Georgia follows Ukraine in applying for fast-track EU membership

Georgia's President Salome Zurabishvili and Commission chief Von der Leyen in Brussels on 1 March 2022. [Twitter account of the President of Georgia]

Georgia will ‘immediately’ apply for fast-track EU membership, the country’s ruling party said Wednesday (2 March), a day after the European Parliament backed war-torn Ukraine’s bid to apply for fast-track EU membership.

Georgian Dream ruling party chairman, Irakli Kobakhidze, announced the party’s “decision today to immediately apply for the EU membership”.

Tbilisi calls on the EU “to review our application in an urgent manner and to make the decision to grant Georgia the status of an EU membership candidate”, he told reporters.

The decision was made “based on the overall political context and the new reality”, Kobakhidze said.

Georgia’s EU integration would put the country “on a path which will lead our country to a qualitative increase in our population’s wellbeing, security, and to de-occupation,” he added.

In a similar move, Ukraine’s President Volodymyr Zelenskiy earlier this week had submitted an official request to allow his country to gain ‘immediate’ membership under a special fast-track procedure as it defends itself from a Russian invasion.

The EU said it would seriously look into Ukraine’s application, recognising the move’s political weight and dramatic circumstances, as well as hesitation from many member states.

The idea also had won backing from MEPs in a non-binding resolution recommending EU bodies grant Ukraine the status of candidate country.

Georgia has found itself in a similar security situation to Ukraine in 2008, when tensions with Moscow over its pro-Western course had culminated in Russia’s invasion and the loss of 20% of territory.

Internally, Georgia’s ruling party has faced strong pressure from opposition parties to follow Ukraine’s tracks, seen as a window of opportunity to advance its own EU aspirations, a goal that had been enshrined in the country’s constitution.

Last year, the Georgian government announced its intention to apply for EU membership by 2024, but the country’s current government has faced mounting criticism over perceived backsliding on democracy, seriously damaging Tbilisi’s relations with Brussels.

Georgia’s push for EU membership also come a week after Georgian President Salome Zurabishvili paid a visit to Paris and Brussels to argue that Europe’s commitments to Ukraine should be extended to Georgia.

Both Georgia and Ukraine have signed association agreements with the bloc, including free trade deals as well as visa-free travel for its nationals for a short stay in the Schengen area, and are designed to bring them closer together economically and politically.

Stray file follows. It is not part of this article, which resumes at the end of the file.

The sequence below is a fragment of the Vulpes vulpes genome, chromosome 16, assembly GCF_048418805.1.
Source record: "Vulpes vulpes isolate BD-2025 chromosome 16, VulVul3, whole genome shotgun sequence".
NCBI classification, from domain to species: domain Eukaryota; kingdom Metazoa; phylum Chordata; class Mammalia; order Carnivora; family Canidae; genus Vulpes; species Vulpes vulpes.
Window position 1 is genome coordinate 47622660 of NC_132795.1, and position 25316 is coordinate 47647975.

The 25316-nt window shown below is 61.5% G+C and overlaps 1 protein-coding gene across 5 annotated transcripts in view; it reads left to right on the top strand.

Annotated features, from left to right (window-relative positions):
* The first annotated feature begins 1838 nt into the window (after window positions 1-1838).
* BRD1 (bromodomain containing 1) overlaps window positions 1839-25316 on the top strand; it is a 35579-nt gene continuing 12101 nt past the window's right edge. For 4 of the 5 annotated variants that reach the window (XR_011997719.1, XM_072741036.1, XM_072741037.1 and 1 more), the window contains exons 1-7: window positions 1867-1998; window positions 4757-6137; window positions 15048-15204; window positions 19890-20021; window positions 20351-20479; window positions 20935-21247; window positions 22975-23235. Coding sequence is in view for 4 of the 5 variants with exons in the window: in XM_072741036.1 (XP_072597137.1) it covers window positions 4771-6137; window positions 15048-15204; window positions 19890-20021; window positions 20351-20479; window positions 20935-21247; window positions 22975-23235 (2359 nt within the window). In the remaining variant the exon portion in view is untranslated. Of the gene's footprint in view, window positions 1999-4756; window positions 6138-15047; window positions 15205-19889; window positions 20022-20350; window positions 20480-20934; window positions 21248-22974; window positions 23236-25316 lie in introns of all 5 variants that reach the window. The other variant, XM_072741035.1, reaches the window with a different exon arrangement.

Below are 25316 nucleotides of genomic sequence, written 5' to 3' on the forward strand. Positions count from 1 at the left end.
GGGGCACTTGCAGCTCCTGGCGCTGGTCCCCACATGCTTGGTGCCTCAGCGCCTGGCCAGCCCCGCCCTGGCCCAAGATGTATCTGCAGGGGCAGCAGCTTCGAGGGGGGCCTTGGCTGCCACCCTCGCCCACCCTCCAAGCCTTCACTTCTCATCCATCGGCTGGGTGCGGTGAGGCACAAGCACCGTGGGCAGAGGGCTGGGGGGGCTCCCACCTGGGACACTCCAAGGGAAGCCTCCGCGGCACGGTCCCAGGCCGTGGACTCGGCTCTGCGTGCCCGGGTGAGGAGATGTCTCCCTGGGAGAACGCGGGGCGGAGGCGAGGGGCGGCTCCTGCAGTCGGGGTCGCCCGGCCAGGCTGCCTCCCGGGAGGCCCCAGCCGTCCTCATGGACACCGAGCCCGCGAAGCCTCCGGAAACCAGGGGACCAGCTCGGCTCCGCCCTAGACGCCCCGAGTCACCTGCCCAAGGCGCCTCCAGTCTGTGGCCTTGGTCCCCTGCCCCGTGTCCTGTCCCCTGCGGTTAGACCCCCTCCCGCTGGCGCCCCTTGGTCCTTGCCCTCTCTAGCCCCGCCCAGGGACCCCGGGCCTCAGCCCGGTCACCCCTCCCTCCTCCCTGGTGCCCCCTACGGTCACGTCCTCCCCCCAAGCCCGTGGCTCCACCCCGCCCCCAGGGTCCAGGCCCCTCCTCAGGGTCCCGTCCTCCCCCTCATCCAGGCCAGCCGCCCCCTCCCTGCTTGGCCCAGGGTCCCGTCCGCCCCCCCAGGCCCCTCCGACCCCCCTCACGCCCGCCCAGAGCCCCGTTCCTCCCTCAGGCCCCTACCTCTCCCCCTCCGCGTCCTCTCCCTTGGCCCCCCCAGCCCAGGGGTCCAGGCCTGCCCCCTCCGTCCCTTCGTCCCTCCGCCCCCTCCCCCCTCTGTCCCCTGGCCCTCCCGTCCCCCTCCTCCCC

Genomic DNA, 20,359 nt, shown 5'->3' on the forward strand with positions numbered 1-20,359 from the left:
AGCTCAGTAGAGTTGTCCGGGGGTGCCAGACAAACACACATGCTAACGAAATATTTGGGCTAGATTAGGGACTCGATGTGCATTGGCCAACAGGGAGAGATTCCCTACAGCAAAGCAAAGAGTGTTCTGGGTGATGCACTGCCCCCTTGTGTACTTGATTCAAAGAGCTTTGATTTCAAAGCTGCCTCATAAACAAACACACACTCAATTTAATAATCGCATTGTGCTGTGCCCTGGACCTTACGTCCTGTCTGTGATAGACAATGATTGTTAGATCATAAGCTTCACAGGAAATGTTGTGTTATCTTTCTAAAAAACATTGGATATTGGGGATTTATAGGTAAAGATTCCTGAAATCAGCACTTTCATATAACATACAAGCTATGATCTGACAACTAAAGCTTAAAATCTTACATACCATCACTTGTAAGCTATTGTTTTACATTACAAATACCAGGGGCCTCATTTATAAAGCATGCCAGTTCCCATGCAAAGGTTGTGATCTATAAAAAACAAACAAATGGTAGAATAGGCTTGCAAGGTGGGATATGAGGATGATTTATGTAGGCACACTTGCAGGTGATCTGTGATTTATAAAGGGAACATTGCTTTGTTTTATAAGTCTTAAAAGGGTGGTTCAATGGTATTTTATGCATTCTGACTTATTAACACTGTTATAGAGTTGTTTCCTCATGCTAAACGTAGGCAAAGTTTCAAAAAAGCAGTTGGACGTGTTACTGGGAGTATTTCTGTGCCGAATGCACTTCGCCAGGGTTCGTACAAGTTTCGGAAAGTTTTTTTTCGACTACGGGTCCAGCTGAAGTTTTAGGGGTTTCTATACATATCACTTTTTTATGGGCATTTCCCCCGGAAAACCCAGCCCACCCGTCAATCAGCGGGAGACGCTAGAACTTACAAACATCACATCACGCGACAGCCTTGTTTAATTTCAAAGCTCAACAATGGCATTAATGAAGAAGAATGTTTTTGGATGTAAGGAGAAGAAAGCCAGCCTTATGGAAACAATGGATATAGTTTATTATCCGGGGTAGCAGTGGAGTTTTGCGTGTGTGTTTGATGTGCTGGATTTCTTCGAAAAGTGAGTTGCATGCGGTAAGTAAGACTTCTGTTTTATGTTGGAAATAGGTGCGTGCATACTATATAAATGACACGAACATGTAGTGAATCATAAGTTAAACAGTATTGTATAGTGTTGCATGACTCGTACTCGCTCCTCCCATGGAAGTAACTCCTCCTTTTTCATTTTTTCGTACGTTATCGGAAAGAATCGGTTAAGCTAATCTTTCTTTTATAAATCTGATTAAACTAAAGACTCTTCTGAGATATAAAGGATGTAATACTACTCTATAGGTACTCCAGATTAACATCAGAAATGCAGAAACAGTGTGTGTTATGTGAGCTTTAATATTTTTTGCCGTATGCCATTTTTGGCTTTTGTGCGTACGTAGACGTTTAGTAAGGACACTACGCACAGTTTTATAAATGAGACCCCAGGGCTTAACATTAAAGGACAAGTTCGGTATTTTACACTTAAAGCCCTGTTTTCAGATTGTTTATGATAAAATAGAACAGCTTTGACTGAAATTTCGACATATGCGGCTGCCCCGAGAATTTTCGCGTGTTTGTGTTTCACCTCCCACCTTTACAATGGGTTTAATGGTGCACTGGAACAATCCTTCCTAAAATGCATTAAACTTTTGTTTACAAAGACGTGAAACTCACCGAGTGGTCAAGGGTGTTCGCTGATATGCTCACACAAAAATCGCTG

However, aspirants wanting to join the EU typically face a long and complex process that often requires major reforms to reach the bloc’s standards.

This also includes implementing sweeping reforms and providing proof that their finances are heading in a direction that will allow them to adopt the euro.

A decision over the formal status of membership belongs to member states and needs to be unanimous.

A summit between Georgia, Ukraine and Moldova in the Georgian Black Sea city of Batumi in 2021 culminated with the signature of a declaration calling for the EU to acknowledge the perspective of these countries to become full EU members one day.

The self-declared ‘Associated Trio’ doesn’t want to be held back by the other three members of the EaP, which they perceive as having different agendas: Armenia, Azerbaijan, and currently suspended Belarus.

Georgia, Ukraine and Moldova seek acceptance of their EU membership perspective

A summit between Georgia, Ukraine and Moldova in the Georgian Black Sea city of Batumi culminated on Monday (19 July) with the signature of a declaration calling for the EU to acknowledge the perspective of these countries to become full EU members one day. EURACTIV reports from Batumi.

If the trend continues, Moldova could soon be next to vie for the EU candidate status.

Moldova’s security situation is presently at risk, with Russian forces conducting military operations in Ukraine next to its borders. According to some analysts Russia’s strategy is to link the Moldovan territory of Transnistria which Moscow controls to the Ukrainian Black Sea territories it seeks to annex.

(Edited by Georgi Gotev)

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